The magic of the music! Yes! That was my first impression when I heard Ophion for the first time. Among hundreds of things that I could list, one of them that defines “The magical side of Heavy Metal or Rock music” is meeting new and good people, who share the same passion for it. If it weren’t for those people, I probably would never know about many incredible bands around the world. Ophion are another case of lovely people who love good music. And hearing this album just once was enough to realize that I was in front of one of the best albums I’ve heard in my life, but also that I have an extremely hard job to do, where reviewing it is concerned!

Maybe the first thing that will pop up in your mind when you push the play button for this album is a Behemoth musical influence with them. For most of the people, they will probably feel it, but for me things worked different. My reference of Ophion’s sonority on first hearing them was Ukrainian band, 1914, and I will explain why. Does the title “Blackened Death Metal” mean something to you? For me, it means the kind of music that 1914 play. Of course, I am talking about two bands who explore Death Metal, in an intense dark atmosphere, that comes from the subject they are talking about. In Ophion’s case, the dark atmosphere is not the war, but another context.

I’m not clever enough to understand what they are exploring in the lyrics, but what I could understand is something like Atlantean history, with a lot of other things involved. All the songs have a very deep interpretation of these subjects. It is epical, and heavy at the same time. Imagine all the aggressiveness from good Death Metal, allied with Black Metal sounds, from bands similar to Marduk. That’s how I would describe Ophion, but again, with a hugely different context to the lyrics, when compared with these other mentioned bands.

According to guitarist Focalor, who, alongside the singer Monarch, took part in an EMQ’s interview for Ever Metal (read the interview here), the meaning of band’s name is something like “a name that originates from a treatise entitled Ophiolatreia, on the universality and worship of the serpent, as well as another work, now lost, but mentioned therein, by Pherecydes Tyrus named Theology of Ophion.” Well, I guess I could not even dare myself to enter into exploring the band’s thematic, but don’t be afraid to watch the videos on their YouTube channel. You will be amused.

Musically, the band plays exactly what I described about their genre. Most of the time it’s extremely Death Metal. Sometimes, the ‘blackened’ part appears more, as dragged riffs, or vocal lines through Monarch’s interpretations, alongside bass lines typical of a few Black Metal bands. For me, the first three songs on “Antediluvian” are enough to show how powerful Ophion’s compositions are. ‘Panophion’, ‘Kalassa’ and ‘Atlantean Gates’! What a killer way to start an album! Especially ‘Atlantean Gates’! It is the best song on the album in my opinion. It also carries a good video which helps you understand the bands visuals and concept.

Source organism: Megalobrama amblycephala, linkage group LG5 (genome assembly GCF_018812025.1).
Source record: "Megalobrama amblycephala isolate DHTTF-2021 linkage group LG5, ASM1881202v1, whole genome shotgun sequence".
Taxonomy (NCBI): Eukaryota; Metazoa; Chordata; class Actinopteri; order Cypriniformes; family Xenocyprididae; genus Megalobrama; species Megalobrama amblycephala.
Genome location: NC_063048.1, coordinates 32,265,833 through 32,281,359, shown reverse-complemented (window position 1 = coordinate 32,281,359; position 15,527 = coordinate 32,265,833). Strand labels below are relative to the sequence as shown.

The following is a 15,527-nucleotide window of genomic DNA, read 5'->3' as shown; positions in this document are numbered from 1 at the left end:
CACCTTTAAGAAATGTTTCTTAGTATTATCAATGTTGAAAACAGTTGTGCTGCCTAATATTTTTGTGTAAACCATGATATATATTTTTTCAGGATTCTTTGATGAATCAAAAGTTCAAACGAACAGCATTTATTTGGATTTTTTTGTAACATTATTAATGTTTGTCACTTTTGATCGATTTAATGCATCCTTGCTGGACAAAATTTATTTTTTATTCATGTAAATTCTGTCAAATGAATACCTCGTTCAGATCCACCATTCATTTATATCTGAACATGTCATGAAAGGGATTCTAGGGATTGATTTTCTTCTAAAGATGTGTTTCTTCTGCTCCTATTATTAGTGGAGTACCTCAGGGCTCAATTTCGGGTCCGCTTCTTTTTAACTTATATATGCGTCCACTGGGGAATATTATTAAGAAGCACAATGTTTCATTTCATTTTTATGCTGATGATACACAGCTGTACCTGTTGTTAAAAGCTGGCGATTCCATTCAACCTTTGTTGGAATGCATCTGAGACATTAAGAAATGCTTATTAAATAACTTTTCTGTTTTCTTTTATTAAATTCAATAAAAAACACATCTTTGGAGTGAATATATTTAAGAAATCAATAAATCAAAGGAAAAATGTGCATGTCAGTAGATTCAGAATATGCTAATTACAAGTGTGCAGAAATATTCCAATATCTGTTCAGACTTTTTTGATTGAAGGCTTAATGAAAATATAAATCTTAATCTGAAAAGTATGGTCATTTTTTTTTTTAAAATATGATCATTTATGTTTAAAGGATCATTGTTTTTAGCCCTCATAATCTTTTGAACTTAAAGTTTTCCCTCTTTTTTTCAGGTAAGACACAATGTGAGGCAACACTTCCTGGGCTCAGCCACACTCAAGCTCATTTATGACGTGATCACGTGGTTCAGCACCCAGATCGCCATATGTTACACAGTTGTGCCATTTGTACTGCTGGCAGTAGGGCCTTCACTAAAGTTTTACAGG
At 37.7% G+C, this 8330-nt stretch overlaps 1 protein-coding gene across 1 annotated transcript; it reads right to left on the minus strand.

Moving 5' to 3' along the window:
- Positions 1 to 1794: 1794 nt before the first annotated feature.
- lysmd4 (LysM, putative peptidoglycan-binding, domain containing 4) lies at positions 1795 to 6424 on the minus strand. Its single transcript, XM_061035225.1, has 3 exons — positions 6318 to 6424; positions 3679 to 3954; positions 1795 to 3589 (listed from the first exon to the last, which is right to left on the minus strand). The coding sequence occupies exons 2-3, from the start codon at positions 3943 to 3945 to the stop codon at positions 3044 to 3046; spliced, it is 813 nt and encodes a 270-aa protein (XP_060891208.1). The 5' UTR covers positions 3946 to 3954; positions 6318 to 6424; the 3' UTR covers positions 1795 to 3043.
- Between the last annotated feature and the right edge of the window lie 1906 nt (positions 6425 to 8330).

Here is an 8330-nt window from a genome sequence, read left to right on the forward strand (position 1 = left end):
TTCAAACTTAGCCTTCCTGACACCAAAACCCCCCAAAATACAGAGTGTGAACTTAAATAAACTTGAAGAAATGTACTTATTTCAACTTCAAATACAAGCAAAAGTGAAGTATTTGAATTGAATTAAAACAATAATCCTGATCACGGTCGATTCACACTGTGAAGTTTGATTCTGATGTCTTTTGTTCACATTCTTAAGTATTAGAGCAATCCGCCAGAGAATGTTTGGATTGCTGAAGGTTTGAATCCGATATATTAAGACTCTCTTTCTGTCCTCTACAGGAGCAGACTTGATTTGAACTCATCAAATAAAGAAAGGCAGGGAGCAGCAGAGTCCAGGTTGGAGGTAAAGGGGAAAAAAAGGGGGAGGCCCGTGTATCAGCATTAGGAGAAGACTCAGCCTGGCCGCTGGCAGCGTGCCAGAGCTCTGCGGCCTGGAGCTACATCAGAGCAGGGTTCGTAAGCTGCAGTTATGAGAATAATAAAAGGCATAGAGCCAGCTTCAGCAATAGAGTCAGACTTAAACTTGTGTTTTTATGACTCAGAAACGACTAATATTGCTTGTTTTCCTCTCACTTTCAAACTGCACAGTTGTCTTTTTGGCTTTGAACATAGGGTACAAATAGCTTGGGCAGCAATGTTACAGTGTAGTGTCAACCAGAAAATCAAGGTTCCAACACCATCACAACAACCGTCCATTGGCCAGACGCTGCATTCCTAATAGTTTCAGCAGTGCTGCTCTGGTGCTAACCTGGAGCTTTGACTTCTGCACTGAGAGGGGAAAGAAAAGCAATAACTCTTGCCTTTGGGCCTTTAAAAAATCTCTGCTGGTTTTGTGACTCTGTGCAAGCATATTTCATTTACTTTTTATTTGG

After the beautiful acoustic instrumental ‘Dissolution…And Resurgence’, that shows a very technical side to Ophion, we get ‘Grand Babylonia’, that has an easy-to-understand chorus, and then the remarkable riffs from the extreme song ‘The Course Of Empire’ right after. Then, as the album nears the end, the song ‘Theology’ appears, full of melodies alongside chaotic spirit from the music driving it into a faster and more extreme song. The bonus track ‘In The Night Of Ages’ keeps the same heavy spirit.

It is the first time I’ve heard Heavy Metal coming from the Dominican Republic. But I don’t care where the music comes from, as long as it’s great, which this is! Ophion really shocked me on the first listening. It is heavy, dense, and extreme. The band have given this album good production and shown great care for the composition. As a result, we are in front of an amazing and complex album, but one that’s easy to digest at the same time. I was a little skeptical about finding a new & amazing band that could shock me as Ophion have done. But now I am a new fan of them, for sure.

‘Atlantean Gates’ (Official Video)

TRACKLISTING:
01. Panophion
02. Kalassa
03. Atlantean Gates
04. Dissolution…And Resurgence
05. Grand Babylonia
06. The Course Of Empire
07. Theology
08. In The Night Of Ages (Bonus Track)

LINE-UP:
Focalor – Guitars
Monarch – Vocals
Wolv – Guitars

LINKS:

Ophion Promo Pic

Disclaimer: This review is solely the property of Victor Augusto and Ever Metal. It is strictly forbidden to copy any part of this review, unless you have the strict permission of both parties. Failure to adhere to this will be treated as plagiarism and will be reported to the relevant authorities.

Incognosci – A Biography Of Madness

A Biography Of Madness Cover Art

Incognosci – A Biography Of Madness
Extreme Sound Records
Release Date: 22/10/2020
Running Time: 27:04
Review by Victor Augusto
8.5/10